As best shown in FIGS. 7 and 10, the outer hub sections 146 each include a passage 154 extending partially therethrough within which one end of the bicycle support members 114 can be inserted. The inner end of the support member 114 may extend into the passage 154 formed in outer hub section 146 through a collar 155 or other satisfactory reinforcing structure, such that the angular position of support member 114 relative to outer hub section 146 is fixed.

Central hub section 148 can be moved to varying angular positions relative to outer hub sections 146 and inner hub sections 147, which enables second frame section 118 to be positioned in a variety of angular positions relative to the first frame section 116. Second frame section 118 can be moved to an inoperative or collapsed position for storage, as best shown in FIGS. 2, 4 and 5, in which second frame section 118 is generally coplanar with the upper area of first frame section 116. Second frame section 118 can then be moved to a variety of different angular use positions, to orient second frame section 118 in a desired angular position for the type of vehicle to which bicycle carrier 110 is mounted, as best shown in FIGS. 1 and 3.

Looking now at the carrier 110 as illustrated in FIGS. 6-12, the angular position of central hub section 148, and thereby second frame section 118, is selectively fixed by means of a series of oppositely facing teeth 186 on central hub section 148 that are selectively engageable with facing, inwardly extending teeth 188 formed on the inner hub sections 147, as best shown in FIGS. 6 and 7. Central hub section teeth 186 and inner hub section teeth 188 selectively mesh together to engage and secure central hub section 148 in a desired angular position, when central hub section 148 is clamped in a desired position between inner hub sections 147.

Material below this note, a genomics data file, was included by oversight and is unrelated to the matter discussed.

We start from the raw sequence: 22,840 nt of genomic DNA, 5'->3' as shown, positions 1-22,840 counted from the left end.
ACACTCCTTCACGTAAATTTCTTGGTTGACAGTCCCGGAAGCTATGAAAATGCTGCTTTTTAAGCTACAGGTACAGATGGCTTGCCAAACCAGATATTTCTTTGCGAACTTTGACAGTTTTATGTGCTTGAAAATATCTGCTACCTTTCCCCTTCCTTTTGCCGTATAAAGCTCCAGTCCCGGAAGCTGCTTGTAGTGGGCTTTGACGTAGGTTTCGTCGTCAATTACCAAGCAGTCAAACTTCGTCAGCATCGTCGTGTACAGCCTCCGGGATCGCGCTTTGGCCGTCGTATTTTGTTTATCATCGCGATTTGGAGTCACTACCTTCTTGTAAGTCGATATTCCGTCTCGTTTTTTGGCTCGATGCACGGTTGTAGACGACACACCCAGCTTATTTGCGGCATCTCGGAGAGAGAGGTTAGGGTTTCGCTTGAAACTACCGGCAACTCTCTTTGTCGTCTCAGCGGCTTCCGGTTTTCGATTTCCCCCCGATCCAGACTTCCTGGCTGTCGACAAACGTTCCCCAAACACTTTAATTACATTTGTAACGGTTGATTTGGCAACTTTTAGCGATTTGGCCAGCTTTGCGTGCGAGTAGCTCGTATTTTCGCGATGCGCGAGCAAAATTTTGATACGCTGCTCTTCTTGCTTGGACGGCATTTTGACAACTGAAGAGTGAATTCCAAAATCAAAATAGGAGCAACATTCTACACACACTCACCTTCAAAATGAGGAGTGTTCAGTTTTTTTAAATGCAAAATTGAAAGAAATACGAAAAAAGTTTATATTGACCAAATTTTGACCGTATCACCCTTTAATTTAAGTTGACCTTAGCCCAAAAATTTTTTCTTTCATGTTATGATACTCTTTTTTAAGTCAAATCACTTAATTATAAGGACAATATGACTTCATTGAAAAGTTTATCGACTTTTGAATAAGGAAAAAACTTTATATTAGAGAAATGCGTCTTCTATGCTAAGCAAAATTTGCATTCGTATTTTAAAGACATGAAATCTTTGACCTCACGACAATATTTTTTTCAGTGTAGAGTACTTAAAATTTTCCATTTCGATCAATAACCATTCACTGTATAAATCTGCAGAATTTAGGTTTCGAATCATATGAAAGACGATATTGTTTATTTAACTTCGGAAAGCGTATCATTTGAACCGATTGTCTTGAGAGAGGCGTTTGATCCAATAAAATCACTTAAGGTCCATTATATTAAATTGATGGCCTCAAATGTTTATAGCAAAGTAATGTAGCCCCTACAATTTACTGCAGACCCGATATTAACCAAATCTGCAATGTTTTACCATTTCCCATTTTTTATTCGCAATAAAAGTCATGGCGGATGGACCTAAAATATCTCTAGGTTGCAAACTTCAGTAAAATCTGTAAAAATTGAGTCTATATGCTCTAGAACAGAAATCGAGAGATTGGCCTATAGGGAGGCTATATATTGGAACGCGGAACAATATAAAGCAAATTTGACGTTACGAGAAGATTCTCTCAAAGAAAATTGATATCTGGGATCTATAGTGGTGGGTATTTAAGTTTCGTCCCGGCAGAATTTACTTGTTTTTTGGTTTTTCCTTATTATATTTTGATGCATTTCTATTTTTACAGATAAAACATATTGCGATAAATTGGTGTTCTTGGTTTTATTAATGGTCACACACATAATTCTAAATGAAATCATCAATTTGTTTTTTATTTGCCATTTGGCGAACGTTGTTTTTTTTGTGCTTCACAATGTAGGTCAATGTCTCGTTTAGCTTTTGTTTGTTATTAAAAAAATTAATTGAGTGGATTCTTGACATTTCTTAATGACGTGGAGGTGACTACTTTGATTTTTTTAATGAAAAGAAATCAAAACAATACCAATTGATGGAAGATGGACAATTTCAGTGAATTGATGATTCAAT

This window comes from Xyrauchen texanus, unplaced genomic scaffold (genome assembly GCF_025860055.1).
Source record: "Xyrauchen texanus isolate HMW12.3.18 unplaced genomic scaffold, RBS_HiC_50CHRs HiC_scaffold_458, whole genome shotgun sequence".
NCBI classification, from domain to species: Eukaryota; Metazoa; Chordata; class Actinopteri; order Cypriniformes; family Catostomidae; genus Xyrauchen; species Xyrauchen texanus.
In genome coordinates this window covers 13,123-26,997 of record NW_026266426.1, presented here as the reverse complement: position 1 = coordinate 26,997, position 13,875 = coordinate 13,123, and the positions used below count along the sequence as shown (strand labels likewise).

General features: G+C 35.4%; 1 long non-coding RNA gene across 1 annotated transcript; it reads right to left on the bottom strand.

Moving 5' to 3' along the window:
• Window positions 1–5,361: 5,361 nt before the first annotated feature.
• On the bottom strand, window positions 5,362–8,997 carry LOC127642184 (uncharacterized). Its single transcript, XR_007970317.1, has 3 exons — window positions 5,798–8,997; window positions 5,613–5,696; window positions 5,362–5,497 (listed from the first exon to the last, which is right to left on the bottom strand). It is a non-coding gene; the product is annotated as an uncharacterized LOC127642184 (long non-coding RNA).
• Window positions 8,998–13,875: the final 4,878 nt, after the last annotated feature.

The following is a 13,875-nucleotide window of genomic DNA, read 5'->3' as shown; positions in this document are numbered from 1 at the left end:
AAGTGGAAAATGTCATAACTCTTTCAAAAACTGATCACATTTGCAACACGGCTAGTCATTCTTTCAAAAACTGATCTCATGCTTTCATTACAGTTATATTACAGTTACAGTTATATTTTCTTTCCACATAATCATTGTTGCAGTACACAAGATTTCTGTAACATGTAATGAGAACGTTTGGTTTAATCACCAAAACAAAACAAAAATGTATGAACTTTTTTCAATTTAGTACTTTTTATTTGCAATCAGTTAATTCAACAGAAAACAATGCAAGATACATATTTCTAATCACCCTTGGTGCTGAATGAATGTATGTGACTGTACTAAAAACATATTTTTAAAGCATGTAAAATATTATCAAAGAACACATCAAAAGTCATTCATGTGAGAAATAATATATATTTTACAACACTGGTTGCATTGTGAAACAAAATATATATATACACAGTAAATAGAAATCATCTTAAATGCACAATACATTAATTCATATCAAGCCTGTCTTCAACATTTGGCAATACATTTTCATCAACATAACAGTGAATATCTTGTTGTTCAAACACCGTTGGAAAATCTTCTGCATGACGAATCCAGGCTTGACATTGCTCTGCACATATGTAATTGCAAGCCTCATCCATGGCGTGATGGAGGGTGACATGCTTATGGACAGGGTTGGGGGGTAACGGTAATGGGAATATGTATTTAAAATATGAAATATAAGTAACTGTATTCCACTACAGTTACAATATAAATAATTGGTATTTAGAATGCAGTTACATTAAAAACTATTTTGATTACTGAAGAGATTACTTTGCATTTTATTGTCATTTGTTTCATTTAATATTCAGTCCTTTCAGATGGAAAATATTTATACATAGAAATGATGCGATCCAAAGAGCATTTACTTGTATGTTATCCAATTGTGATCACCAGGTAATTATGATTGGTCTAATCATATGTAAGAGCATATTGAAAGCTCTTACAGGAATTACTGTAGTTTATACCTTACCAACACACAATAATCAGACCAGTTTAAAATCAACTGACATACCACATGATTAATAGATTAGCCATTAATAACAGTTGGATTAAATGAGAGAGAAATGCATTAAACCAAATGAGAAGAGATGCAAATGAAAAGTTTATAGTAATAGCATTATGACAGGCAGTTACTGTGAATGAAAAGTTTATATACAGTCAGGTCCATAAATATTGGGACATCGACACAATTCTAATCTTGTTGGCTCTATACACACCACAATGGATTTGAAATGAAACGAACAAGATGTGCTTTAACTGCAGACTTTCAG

When the inner hub sections 147 are disengaged from the central section 148, the inner hub sections 147 are maintained in axial alignment with the central section 148 by a pair of hollow stub shafts 194 disposed at opposite ends of the central hub section 148 concentrically with respect to the teeth 186. The shafts 194 extend outwardly from the central section 148 and are received within sleeves 196 disposed on the inner hub sections 147 adjacent the central section 148 and concentrically with respect to the teeth 188. The sleeves 196 have an inner diameter slightly larger than the outer diameter of the shafts 194 such that the shafts 194 can rotate freely within the sleeves 196. Also, the length of each of the shafts 194 and the sleeves 196 is sufficient that, when the inner hub sections 147 are disengaged from the central section 148, the shafts 194 remain at least partially engaged within the sleeves 196 to maintain the axial alignment of the inner hub sections 147 and the central hub section 148.